“It just came as a real shock, it was really just devastating,” Kolozsvary said. “We didn’t tell people I was expecting; after the 13-week ultrasound, we were going to have a picture to show the kids and announce to people. But then the baby’s heartbeat stopped. It was devastating.”

The annual Mass for Pregnancy and Infant Loss allows mothers like Kolozsvary to memorialize their children, recognizing that they, too, are part of the Church, said Nicole Joyce, natural family planning coordinator for the Archdiocese of Detroit, which organized the event.

Victor and Guadalupe Aireola-Olvera, with their two daughters Renata and Camila, attend the Mass for Pregnancy and Infant Loss to pray for the couple’s two children who died in the womb. Victor said the Mass is a chance to recognize the children as part of the family and now in the presence of God.  

“We know our children are being remembered and are prayed for all the time,” Joyce told Detroit Catholic. “It’s very comforting to mother and fathers to write down their child’s name (in the Book of Innocents). A lot of them don’t have a birth certificate, so they never had the child’s name written on anything before. It’s nice to have the child’s name written and spoken at Mass.”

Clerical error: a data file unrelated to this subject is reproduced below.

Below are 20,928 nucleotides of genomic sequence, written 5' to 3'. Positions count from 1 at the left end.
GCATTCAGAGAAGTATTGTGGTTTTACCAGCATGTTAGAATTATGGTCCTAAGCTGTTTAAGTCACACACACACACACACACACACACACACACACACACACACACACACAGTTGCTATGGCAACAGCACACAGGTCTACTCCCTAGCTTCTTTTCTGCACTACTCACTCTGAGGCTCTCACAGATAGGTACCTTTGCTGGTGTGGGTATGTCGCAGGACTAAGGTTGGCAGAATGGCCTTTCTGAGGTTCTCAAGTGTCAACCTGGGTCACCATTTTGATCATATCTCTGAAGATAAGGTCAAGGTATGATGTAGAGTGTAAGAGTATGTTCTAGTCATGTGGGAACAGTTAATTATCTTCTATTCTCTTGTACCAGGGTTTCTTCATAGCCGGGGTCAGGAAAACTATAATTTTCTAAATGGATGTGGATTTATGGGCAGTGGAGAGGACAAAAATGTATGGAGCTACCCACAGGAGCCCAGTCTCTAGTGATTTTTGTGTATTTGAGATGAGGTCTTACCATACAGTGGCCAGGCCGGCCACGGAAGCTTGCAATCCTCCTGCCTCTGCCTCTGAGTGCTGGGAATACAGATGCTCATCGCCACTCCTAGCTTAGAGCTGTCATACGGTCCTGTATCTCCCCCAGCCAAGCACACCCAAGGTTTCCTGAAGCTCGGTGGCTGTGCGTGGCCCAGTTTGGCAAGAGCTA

In his homily, Archbishop Vigneron said parents who have lost a child in pregnancy or shortly after birth can place their hope in the Resurrection.

“I give God praise and thanks that in this terrible tragedy of losing a child, you have not lost your faith,” Archbishop Vigneron said. “That by the power and spirit of Jesus Christ, you still know and believe, even through your tears, that God is a good Father, and that you are willing to abandon yourself into His plan. You have hope you will see that child again because Christ is risen.”

For parents still waiting for a child, Archbishop Vigneron noted the Christian life means trusting in God’s plan, even though it’s not fully revealed.

“You believe in God’s wise plan, His timing. It’s never too late. It is always God’s good time,” Archbishop Vigneron said. “You believe your happiness is more important to God than it is to you. You entrust yourself to his providence; this is your hope. He knows what’s best, and He will make it work for His glory and your salvation.”